Business consultant Mark Sandford, who helped to establish Shortlist Media’s in-house creative agency Family, says: “They have got a great reputation in the market as great content creators for brands.”

There’s a future for the business, he says, “if brands are still confident that they can deliver on what they want. Their big thing is reaching young people authentically and making sure that the content they’re putting out is relevant and engaging, and they are very good at that. It’s something they can certainly build on for the future.”

And though Virtue operates in a competitive agency space, he suggests Vice’s connection to younger audiences has given it a “leg up” that could provide a distinct foundation even after a potential separation.

Publisher-owned agencies are, however, very closely tied to their parent companies. McKinlay notes that “for a business like Alpha Grid, truly our differentiation is our ownership by the FT. There are no other creative businesses owned, supported and invested in by the FT.”

As such, “the majority of our clients come to us via the FT… to reach its audiences of C-suite decision makers and financial influencers. That has historically always been the majority of the business.

“We do work with clients that might not want to spend on FT.com and want content for their own channels. That’s where the real competition lies because any agency can build content for clients and lots of clients can do it themselves.”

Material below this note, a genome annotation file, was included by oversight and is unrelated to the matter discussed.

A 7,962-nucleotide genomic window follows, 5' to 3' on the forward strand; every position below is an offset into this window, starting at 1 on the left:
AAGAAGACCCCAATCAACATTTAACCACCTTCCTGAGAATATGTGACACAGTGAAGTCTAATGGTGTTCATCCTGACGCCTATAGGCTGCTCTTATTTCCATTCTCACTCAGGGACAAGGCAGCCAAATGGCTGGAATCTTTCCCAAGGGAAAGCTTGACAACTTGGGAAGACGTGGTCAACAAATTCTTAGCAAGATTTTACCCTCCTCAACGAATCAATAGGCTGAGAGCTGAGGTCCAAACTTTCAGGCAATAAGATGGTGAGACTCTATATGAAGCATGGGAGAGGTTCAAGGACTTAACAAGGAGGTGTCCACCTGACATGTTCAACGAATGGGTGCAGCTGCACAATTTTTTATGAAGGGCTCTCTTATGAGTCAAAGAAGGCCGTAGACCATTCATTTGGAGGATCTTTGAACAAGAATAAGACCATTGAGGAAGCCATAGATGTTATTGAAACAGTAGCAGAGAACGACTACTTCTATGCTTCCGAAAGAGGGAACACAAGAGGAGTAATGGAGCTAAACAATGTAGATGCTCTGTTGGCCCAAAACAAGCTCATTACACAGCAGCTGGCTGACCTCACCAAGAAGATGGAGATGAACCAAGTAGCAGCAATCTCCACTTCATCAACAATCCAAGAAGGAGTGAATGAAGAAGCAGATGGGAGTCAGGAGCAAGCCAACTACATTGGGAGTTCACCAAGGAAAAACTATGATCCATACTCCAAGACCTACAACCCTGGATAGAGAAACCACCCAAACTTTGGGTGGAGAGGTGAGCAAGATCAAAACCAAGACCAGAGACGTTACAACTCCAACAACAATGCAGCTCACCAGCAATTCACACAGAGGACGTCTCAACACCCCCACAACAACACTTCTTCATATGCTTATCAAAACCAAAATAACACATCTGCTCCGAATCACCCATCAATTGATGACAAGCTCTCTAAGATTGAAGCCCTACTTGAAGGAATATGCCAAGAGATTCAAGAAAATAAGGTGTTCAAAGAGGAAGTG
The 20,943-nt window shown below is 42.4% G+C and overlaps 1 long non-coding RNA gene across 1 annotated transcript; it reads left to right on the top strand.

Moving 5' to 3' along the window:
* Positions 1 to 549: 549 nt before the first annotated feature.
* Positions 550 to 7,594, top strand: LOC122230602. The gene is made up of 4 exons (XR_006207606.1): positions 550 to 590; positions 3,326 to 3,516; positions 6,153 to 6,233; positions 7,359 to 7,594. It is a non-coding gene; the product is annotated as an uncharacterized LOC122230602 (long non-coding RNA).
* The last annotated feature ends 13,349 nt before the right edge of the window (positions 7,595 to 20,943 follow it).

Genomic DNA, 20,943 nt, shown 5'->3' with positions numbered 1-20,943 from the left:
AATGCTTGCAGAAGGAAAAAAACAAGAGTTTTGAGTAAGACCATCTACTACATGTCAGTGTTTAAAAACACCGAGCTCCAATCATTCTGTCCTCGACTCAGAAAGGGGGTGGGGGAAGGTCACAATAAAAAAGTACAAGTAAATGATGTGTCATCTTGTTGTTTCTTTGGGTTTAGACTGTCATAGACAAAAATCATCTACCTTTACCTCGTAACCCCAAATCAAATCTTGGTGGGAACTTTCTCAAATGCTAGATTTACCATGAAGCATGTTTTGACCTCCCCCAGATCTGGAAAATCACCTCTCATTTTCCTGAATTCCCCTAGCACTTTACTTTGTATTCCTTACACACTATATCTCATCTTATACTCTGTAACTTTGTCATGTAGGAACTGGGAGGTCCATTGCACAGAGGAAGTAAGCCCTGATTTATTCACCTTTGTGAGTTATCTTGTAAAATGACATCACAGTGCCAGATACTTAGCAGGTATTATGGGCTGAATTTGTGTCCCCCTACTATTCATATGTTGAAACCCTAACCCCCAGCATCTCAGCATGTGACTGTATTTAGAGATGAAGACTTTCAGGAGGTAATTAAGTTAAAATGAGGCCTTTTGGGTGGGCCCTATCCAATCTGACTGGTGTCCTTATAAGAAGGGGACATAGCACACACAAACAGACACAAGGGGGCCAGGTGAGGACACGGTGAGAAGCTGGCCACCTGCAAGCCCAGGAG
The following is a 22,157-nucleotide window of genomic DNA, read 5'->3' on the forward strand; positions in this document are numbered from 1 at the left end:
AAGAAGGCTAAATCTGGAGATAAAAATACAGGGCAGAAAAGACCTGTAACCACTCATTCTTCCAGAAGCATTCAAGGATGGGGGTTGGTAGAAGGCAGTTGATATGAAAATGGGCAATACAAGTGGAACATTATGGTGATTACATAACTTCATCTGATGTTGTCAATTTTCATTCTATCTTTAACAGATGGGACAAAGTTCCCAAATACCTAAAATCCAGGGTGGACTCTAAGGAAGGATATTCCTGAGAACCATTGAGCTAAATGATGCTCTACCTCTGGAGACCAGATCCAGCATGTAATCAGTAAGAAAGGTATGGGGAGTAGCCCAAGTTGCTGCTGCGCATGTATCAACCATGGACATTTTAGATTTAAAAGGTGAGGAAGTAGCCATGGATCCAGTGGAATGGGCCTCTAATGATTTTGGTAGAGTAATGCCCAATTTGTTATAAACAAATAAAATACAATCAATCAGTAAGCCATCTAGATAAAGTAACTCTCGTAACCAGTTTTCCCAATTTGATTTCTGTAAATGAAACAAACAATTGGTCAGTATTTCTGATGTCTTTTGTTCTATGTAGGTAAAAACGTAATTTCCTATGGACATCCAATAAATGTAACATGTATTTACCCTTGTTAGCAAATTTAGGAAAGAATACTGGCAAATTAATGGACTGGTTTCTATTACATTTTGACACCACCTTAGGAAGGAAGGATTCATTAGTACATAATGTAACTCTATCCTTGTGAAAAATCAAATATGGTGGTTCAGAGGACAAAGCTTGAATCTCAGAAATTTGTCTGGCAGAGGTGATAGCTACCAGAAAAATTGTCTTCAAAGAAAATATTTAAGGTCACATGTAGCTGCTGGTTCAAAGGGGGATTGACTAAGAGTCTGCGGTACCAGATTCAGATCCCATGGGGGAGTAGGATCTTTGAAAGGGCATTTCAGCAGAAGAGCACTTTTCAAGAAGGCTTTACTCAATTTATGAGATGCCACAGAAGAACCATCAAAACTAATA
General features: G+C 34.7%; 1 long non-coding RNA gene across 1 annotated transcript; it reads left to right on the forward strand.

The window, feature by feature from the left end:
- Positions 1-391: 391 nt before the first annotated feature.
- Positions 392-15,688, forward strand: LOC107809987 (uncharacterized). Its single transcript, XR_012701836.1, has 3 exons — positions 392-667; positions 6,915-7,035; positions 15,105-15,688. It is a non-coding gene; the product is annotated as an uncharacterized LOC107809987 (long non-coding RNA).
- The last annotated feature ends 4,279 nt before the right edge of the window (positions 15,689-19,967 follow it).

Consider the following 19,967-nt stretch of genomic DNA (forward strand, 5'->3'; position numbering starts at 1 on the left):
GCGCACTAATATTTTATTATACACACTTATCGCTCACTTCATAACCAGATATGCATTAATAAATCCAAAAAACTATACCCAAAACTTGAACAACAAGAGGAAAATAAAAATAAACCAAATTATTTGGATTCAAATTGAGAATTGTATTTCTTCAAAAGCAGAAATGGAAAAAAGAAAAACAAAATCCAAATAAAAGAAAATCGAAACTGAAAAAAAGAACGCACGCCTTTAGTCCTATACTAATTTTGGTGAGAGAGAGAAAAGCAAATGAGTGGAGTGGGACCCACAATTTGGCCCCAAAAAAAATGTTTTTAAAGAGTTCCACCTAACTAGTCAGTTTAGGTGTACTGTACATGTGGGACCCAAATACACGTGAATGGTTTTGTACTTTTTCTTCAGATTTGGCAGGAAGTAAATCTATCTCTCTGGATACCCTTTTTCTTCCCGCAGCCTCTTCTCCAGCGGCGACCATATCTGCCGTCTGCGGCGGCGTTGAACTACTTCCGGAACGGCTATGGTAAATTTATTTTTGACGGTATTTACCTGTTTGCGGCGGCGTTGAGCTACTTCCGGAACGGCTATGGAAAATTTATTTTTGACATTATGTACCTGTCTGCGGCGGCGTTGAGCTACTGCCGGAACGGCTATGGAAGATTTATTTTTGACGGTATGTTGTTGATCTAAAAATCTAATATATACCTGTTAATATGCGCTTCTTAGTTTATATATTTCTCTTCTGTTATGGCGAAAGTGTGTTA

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Though the studios have different clientele and different target audiences, she says the principle applies to Virtue, too.

One media executive, who asked not to be named, was skeptical Virtue would be attractive to an acquisitive agency group without its umbilical cord to Vice. “Would anybody buy it? I doubt it very much. I can’t see any of the agency groups buying it. I don’t know what you would buy.”

The primary temptation for a potential acquirer, they suggested, would be the agency’s talent. “There may be individuals within [Virtue] that have specific knowledge of certain formats. The speed of being able to turn around content on social platforms, the whole idea of being able to generate engagement… most creatives in agencies, even the cool ones, wouldn’t be able to do that.”

It’s not just the association with Vice’s brand. The publisher’s access to first-party data is an invaluable aid to creative agencies like Virtue, says Sandford.

“The advantage of having real first-party audience insight is great for forming those ideas and making sure they get the best outputs,” he says.

Vice may yet reach an agreement with a buyer that takes the entire group, keeping Virtue and its parent company intact.

But even then, Virtue will likely come up against heavy competition from other agencies hungry for its share of youth-focused brand budgets.

“No one can rest on their laurels,” says McKinlay. “Innovation across formats, across messaging, deployment of AI, you do need money for all of those things.”

Sandford agrees that Virtue will likely find other agencies parking their tanks on its lawn. “Without investment… other agencies are going to be looking and saying: how can we replicate that? They’re going to see a gap in the market to counter what they’ve done.”

A Virtue spokesperson declined to comment for this story.